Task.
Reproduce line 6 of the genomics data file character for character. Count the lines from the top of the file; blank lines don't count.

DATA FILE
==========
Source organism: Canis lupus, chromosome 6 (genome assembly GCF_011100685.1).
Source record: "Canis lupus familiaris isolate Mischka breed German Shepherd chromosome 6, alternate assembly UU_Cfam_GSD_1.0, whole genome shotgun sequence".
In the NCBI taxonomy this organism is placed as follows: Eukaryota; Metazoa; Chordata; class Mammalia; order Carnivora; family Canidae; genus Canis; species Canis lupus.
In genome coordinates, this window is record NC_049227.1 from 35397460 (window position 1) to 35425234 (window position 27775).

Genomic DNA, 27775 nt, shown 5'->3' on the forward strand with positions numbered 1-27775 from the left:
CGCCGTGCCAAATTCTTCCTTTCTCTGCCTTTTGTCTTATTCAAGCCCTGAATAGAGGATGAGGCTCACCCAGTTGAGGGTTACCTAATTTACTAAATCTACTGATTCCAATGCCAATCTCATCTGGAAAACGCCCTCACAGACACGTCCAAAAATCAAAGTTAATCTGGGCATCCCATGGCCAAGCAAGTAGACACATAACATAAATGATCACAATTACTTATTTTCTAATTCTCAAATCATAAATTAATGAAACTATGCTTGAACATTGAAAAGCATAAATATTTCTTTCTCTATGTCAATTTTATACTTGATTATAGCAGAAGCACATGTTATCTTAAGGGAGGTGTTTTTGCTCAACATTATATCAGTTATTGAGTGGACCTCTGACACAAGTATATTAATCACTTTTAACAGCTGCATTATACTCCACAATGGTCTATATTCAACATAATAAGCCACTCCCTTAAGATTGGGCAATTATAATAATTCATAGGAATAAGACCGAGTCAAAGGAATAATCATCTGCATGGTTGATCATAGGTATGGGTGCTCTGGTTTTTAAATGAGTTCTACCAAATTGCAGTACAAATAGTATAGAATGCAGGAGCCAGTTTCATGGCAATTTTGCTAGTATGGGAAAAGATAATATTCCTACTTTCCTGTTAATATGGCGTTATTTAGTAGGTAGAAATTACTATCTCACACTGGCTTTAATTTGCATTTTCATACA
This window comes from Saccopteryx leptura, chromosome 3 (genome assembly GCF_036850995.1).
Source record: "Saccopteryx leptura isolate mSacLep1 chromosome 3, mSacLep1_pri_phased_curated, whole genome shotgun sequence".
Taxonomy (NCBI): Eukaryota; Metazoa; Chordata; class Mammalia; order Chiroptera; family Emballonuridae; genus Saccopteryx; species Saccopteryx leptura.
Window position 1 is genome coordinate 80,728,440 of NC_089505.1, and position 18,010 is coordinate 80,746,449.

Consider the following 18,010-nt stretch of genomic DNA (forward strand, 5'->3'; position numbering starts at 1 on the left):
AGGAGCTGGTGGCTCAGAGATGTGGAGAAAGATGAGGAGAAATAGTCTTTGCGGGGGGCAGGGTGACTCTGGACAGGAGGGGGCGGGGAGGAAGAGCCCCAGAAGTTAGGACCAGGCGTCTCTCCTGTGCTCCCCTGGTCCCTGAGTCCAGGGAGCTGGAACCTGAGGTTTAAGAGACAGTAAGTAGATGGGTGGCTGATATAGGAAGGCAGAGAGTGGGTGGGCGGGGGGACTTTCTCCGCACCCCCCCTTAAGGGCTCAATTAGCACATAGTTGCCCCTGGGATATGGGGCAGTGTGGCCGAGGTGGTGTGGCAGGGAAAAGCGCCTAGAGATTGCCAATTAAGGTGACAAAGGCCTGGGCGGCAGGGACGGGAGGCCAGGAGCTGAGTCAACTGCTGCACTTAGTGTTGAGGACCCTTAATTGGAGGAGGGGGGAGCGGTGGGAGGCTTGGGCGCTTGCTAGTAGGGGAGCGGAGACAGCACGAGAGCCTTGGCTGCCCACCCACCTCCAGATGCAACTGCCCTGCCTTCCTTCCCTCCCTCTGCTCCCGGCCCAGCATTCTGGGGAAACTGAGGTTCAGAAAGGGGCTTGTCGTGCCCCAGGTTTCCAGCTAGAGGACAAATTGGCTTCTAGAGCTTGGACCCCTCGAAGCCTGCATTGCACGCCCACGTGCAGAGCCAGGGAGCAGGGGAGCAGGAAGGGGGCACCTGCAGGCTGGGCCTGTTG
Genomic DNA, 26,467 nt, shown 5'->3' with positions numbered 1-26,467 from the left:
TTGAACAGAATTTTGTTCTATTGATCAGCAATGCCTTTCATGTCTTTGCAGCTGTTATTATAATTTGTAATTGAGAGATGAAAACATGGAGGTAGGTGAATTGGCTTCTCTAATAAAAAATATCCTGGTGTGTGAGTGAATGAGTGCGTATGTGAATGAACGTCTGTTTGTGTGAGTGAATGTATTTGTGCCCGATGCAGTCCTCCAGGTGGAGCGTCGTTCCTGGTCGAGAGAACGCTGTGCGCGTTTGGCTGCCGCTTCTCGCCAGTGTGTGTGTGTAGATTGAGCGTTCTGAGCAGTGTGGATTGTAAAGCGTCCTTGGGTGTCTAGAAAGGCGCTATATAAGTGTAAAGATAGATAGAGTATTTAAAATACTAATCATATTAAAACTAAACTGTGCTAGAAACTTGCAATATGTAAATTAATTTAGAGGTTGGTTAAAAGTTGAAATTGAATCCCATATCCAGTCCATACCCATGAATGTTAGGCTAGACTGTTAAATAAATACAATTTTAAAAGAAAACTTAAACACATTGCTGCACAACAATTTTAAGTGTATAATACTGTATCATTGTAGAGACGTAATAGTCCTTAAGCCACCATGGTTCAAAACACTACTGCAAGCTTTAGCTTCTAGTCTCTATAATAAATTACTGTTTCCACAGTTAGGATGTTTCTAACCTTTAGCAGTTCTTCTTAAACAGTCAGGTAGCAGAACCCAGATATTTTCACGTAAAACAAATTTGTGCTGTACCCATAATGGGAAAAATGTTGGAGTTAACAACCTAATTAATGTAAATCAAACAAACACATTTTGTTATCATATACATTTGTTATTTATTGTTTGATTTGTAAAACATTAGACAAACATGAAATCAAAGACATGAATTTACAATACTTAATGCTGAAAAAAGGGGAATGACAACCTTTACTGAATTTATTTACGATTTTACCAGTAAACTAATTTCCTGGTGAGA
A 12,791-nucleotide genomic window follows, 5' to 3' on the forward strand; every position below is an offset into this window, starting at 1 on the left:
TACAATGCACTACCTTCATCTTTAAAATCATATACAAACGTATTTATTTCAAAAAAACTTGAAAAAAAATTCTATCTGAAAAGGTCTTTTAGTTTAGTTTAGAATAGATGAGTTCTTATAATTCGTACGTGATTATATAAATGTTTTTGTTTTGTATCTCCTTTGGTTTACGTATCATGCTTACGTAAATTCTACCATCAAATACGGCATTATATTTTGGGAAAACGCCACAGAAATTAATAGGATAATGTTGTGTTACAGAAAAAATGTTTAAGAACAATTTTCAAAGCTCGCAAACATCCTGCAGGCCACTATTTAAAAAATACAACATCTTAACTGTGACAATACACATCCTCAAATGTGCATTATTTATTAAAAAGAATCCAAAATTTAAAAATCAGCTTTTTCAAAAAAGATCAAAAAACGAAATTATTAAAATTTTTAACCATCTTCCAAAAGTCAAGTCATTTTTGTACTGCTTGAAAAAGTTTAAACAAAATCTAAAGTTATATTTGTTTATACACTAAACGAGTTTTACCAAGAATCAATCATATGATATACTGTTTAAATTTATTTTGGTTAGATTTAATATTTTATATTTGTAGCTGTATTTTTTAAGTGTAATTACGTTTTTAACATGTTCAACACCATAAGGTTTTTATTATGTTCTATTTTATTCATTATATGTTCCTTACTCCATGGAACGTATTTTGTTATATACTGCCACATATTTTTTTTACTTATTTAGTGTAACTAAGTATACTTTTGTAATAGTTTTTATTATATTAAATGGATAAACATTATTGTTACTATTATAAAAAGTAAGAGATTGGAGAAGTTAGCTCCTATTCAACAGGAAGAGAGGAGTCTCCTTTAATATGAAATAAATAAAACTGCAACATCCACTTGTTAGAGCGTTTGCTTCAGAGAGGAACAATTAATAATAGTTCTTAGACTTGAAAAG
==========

CGCCGTGCCAAATTCTTCCTTTCTCTGCCTTTTGTCTTATTCAAGCCCTGAATAGAGGATGAGGCTCACCCAGTTGAGGGTTACCTAATTTACTAAATCTACTGATTCCAATGCCAATCTCATCTGGAAAACGCCCTCACAGACACGTCCAAAAATCAAAGTTAATCTGGGCATCCCATGGCCAAGCAAGTAGACACATAACATAAATGATCACAATTACTTATTTTCTAATTCTCAAATCATAAATTAATGAAACTATGCTTGAACATTGAAAAGCATAAATATTTCTTTCTCTATGTCAATTTTATACTTGATTATAGCAGAAGCACATGTTATCTTAAGGGAGGTGTTTTTGCTCAACATTATATCAGTTATTGAGTGGACCTCTGACACAAGTATATTAATCACTTTTAACAGCTGCATTATACTCCACAATGGTCTATATTCAACATAATAAGCCACTCCCTTAAGATTGGGCAATTATAATAATTCATAGGAATAAGACCGAGTCAAAGGAATAATCATCTGCATGGTTGATCATAGGTATGGGTGCTCTGGTTTTTAAATGAGTTCTACCAAATTGCAGTACAAATAGTATAGAATGCAGGAGCCAGTTTCATGGCAATTTTGCTAGTATGGGAAAAGATAATATTCCTACTTTCCTGTTAATATGGCGTTATTTAGTAGGTAGAAATTACTATCTCACACTGGCTTTAATTTGCATTTTCATACA